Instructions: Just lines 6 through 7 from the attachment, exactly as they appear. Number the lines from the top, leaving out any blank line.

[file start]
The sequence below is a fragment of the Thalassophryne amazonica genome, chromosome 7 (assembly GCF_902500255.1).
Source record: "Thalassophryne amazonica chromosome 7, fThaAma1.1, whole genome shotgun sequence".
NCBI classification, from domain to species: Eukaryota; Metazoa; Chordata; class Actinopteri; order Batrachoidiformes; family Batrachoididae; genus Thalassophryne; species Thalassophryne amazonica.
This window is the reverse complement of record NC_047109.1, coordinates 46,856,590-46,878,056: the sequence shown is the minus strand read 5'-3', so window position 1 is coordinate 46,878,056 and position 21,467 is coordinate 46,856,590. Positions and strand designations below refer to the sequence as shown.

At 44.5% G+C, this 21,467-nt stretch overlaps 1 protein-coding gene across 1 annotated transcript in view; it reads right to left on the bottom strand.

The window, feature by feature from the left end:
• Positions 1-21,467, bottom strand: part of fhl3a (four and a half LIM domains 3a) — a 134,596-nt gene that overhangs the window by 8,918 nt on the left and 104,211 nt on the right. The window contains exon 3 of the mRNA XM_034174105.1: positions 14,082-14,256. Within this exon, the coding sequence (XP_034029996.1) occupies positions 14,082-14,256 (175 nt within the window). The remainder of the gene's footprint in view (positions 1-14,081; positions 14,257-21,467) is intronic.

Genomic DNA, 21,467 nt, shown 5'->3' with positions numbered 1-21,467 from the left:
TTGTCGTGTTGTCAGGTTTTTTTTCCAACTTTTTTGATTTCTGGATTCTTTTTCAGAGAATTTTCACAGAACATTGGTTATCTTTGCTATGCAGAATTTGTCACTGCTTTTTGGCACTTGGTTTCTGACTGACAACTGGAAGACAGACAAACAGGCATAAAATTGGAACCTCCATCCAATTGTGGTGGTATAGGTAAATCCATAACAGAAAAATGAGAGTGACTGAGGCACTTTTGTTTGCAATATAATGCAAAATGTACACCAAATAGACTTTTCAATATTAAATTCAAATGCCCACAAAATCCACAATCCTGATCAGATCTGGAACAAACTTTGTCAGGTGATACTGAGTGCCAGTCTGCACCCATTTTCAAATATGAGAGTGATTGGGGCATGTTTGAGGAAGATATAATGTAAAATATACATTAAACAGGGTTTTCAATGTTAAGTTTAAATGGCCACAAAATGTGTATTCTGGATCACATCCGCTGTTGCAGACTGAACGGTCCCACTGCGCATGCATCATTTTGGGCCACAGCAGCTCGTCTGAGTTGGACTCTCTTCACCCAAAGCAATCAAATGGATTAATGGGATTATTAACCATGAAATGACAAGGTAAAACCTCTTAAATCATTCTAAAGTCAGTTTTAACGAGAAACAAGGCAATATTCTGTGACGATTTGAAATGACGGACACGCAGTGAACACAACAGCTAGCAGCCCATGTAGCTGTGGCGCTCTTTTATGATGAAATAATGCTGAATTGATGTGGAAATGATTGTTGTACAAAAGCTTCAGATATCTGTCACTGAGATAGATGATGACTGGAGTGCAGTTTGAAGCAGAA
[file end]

The window, feature by feature from the left end:
• Positions 1-21,467, bottom strand: part of fhl3a (four and a half LIM domains 3a) — a 134,596-nt gene that overhangs the window by 8,918 nt on the left and 104,211 nt on the right. The window contains exon 3 of the mRNA XM_034174105.1: positions 14,082-14,256. Within this exon, the coding sequence (XP_034029996.1) occupies positions 14,082-14,256 (175 nt within the window). The remainder of the gene's footprint in view (positions 1-14,081; positions 14,257-21,467) is intronic.